We want BabyMoo to be exposed to more children, and learn to co-exist with other little people so that he understands that the world does not only revolve around him or his needs. Right now, as much as we are lucky that he has an entire extended family who dote on him - as most kids are when lavished with attention - he has learnt to specifically earn it, albeit sometimes using wily ways. He observes and learns how the people around him react to certain things which he does, and turns on the charm, at times when he feels it necessary to milk the attention for all its worth. It's all child's play to him, and the adults react accordingly. At the risk of being biased, on the positive side, I think he's essentially learning how to survive - on his own.

Smug face - because he has us all twisted round his little finger.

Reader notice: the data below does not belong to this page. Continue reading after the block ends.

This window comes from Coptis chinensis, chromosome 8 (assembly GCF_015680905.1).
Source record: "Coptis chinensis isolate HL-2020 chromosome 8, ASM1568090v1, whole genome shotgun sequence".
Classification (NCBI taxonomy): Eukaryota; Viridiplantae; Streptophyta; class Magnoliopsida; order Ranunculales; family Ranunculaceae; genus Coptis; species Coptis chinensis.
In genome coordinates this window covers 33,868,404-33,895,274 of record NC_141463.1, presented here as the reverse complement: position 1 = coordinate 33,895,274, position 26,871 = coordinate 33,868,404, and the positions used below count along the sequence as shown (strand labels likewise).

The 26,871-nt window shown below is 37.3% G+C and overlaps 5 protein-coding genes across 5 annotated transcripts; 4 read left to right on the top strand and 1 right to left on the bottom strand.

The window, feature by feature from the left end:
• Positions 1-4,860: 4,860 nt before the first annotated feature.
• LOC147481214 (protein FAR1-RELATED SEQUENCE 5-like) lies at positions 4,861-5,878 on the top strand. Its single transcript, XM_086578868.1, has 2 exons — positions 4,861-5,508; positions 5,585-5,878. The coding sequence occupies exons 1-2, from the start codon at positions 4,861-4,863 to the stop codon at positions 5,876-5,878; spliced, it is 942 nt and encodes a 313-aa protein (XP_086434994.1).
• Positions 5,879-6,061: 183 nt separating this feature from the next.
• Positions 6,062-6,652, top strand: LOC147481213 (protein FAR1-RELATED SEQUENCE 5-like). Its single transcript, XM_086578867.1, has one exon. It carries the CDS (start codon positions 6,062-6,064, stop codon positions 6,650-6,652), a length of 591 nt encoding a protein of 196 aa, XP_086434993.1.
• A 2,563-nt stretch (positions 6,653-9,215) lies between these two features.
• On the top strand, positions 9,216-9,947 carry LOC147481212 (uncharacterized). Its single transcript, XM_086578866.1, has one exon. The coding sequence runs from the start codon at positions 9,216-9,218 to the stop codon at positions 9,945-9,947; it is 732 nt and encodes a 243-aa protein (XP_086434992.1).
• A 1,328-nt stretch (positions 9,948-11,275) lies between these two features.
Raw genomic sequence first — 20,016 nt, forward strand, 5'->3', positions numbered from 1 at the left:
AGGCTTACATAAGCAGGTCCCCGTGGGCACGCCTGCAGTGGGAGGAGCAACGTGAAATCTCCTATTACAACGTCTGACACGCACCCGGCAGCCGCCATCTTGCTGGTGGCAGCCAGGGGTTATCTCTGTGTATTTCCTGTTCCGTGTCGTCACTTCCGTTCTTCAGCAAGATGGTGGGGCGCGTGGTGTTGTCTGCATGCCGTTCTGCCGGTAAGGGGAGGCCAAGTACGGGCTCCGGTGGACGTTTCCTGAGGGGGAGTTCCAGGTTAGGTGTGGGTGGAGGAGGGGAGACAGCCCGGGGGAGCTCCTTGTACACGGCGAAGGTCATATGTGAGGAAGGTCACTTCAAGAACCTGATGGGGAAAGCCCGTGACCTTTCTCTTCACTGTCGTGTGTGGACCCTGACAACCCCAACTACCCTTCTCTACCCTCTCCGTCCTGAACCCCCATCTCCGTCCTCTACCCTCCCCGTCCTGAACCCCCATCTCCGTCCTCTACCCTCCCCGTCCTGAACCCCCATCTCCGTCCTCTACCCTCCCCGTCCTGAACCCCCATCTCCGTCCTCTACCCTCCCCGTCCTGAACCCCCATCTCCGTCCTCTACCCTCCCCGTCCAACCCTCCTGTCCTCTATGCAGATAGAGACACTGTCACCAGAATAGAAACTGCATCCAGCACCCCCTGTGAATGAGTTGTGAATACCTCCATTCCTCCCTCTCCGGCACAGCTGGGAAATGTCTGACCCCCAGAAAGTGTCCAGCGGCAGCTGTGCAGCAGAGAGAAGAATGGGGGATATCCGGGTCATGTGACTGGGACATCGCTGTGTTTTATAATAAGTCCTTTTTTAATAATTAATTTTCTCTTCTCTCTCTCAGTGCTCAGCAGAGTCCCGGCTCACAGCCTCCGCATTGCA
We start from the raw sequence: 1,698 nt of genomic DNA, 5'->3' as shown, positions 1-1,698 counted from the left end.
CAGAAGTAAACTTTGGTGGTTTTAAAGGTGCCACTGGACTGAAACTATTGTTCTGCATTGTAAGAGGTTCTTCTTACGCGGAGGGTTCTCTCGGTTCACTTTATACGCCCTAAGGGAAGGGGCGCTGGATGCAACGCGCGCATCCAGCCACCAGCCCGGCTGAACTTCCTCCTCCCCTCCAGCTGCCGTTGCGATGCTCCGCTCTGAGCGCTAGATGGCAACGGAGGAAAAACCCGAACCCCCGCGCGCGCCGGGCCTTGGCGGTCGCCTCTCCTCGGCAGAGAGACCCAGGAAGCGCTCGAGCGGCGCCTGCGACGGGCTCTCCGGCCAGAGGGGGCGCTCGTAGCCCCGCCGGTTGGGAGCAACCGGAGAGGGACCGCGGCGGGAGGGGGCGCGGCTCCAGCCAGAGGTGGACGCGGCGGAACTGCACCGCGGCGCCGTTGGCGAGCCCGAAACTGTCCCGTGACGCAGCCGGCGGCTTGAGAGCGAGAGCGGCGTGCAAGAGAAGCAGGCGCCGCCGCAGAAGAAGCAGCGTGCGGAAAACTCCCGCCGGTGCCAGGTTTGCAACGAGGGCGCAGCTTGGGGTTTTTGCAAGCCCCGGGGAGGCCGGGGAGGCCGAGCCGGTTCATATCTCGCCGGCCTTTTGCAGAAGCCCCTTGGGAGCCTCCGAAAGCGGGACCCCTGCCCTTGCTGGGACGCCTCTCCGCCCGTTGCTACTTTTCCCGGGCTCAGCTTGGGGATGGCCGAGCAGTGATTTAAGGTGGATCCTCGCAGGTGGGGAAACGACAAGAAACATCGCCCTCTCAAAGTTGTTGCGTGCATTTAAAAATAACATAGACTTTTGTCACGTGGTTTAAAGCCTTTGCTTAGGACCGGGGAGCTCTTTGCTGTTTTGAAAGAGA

When angry, count to 4. When very angry, swear.
Since BabyMoo can neither count nor swear yet, he just gives us this look!

The downside to it is he now thinks (most of the time he does!) that he can get away with everything. He doesn't feel the need to put a voice to his needs: He points at whatever he wants and he gets it, why bother? If the first time round he's not attended to, he mutters an "Unh!!" and his wish will be granted. He takes a new toy and offers to share it with his cousin long enough for him to observe how it works - and then off he goes toting the toy which automatically becomes his for keeps.